Several measures of digital technology are improving at exponential rates related to Moore's law, including the size, cost, density and speed of components. Moore himself wrote only about the density of components (or transistors) at minimum cost. He noted:

Moore's law has been the name given to everything that changes exponentially. I say, if Gore invented the Internet,[16] I invented the exponential.[17]

Transistors per integrated circuit. The most popular formulation is of the doubling of the number of transistors on integrated circuits every two years. At the end of the 1970s, Moore's law became known as the limit for the number of transistors on the most complex chips. Recent trends show that this rate has been maintained into 2007.

Density at minimum cost per transistor. This is the formulation given in Moore's 1965 paper.[2] It is not about just the density of transistors that can be achieved, but about the density of transistors at which the cost per transistor is the lowest.[18] As more transistors are put on a chip, the cost to make each transistor decreases, but the chance that the chip will not work due to a defect increases. In 1965, Moore examined the density of transistors at which cost is minimized, and observed that, as transistors were made smaller through advances in photolithography, this number would increase at "a rate of roughly a factor of two per year".[2]

Cost per transistor. As the size of transistors has decreased, the cost per transistor has decreased as well. However, the manufacturing cost per unit area has only increased over time, since materials and energy expenditures per unit area have only increased with each successive technology node.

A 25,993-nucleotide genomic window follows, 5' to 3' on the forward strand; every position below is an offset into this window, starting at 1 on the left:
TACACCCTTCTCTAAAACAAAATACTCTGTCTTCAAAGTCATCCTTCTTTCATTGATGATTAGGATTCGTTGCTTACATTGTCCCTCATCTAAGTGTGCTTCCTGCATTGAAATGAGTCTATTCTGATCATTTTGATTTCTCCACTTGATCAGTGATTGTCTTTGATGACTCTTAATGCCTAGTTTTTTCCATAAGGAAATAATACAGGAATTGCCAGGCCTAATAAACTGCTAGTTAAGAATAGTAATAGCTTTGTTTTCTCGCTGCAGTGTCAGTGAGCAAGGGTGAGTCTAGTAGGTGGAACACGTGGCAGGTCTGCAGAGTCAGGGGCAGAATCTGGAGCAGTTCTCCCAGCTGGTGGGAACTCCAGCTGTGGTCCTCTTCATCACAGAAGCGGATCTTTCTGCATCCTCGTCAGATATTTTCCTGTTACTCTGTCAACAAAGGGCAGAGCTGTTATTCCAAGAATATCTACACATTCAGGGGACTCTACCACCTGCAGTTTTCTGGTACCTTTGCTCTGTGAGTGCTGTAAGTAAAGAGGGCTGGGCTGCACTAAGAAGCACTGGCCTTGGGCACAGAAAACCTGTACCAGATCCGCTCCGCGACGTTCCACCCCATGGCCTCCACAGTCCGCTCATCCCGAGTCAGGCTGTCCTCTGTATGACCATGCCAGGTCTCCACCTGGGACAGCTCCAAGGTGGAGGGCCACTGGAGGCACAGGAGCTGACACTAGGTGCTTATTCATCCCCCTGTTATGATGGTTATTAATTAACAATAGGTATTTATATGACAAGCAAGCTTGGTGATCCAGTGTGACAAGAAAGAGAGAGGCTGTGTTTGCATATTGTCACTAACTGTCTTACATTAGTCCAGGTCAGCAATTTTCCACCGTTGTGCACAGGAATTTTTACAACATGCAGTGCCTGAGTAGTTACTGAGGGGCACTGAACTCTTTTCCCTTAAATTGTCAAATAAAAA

Computing performance per unit cost. Also, as the size of transistors shrinks, the speed at which they operate increases. It is also common to cite Moore's law to refer to the rapidly continuing advance in computing performance per unit cost, because increase in transistor count is also a rough measure of computer processing performance. On this basis, the performance of computers per unit cost—or more colloquially, "bang per buck"—doubles every 24 months.[citation needed]

Power consumption. the power consumption of compute nodes doubles every 18 months.[19]

Hard disk storage cost per unit of information. A similar law (sometimes called Kryder's Law) has held for hard disk storage cost per unit of information.[20] The rate of progression in disk storage over the past decades has actually sped up more than once, corresponding to the utilization of error correcting codes, the magnetoresistive effect and the giant magnetoresistive effect. The current rate of increase in hard drive capacity is roughly similar to the rate of increase in transistor count. Recent trends show that this rate has been maintained into 2007.

RAM storage capacity. Another version states that RAM storage capacity increases at the same rate as processing power.